Curse Tablets

Having recently discovered that one of my Classics professors shares my interest in historical magic and cult practice, I’ve been pointed toward a volume edited by Bengt Ankalroo and Stuart Clark: Witchcraft and Magic in Europe: Ancient Greece and Rome.  I’m only about 60 pages in so far, but it’s (moderately) dense academic work, and there’s already been more information than some New Age/Pagan/Occult authors can cram into 150-200 pages.

This shit is fascinating, though I don’t know how much I’ll actually ever need to use this information.  The Greeks and Romans were absolutely fucking ruthless when it came to cursing their enemies: giving them over to the hands of the dead and offering their souls and bodies to demons and cthonic gods.  But if I ever need to bind anyone, I’ll know where to look.  Equally fascinating is what our cultural ancestors felt compelled to curse each-other over: litigation, above all else, followed by commercial transactions, then matters of sex and love, and finally appeals for divine justice.  Apparently the Romans stationed in the Bath (the largest cache of the last category) were chiefly interested in the return of stolen property (p38), and the use of curse tablets to get laid was particularly popular in Egypt (p36).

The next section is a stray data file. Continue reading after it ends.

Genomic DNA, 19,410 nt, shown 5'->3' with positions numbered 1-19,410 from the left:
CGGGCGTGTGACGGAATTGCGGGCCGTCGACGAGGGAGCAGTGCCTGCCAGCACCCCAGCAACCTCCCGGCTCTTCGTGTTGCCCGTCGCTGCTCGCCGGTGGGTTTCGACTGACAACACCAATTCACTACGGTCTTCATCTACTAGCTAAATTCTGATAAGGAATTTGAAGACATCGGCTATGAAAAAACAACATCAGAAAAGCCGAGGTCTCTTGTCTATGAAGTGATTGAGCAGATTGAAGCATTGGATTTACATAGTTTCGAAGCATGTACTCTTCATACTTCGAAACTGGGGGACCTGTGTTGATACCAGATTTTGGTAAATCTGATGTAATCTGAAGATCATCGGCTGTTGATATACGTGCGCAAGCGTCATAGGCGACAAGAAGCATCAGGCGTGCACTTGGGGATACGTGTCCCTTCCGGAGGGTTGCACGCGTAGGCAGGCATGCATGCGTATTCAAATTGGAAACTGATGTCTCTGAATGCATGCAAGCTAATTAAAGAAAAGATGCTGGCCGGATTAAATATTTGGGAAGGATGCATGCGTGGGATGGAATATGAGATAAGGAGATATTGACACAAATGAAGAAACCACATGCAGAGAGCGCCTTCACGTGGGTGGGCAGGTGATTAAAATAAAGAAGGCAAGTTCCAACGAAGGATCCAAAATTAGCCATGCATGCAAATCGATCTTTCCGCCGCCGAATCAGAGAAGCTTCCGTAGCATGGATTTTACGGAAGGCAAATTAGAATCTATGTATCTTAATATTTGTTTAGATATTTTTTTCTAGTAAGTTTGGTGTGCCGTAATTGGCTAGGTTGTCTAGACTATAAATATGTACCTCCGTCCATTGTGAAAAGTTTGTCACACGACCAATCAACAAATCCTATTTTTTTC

Obviously, as a scholarly work instead of an occult one, some of the details I might need to implement these techniques are lacking–what sort of ritual processes went into dedicating the tablets once made?–but there’s enough detail that as a creative and experienced witch, I could make up what they don’t say.  And, if I were a purist, they are kind enough to point me to the relevant Greek Magical Papyri, almost innocent of the idea that anyone might still want to use this information.

The book is broken into four sections, each by a different researcher.  The first, by Daniel Ogden, focuses on the curse tablets.  George Luck writes the second, discussing sorcery and witchcraft as represented by the Classical literary tradition.  The third section, elaborating on the ideas, construction, and language of Classical magic, is written by Richard Gordon.  Valerie Flint completes the volume by discussing the ways in which Classical magic was changed and reinterpreted by the rise of the Christian empire.

Obviously, I cannot yet offer a complete review of the book, but I can and will recommend that any of you with with an interest in either the historical or occult aspects of Classical sorcery seek it out at your local library.

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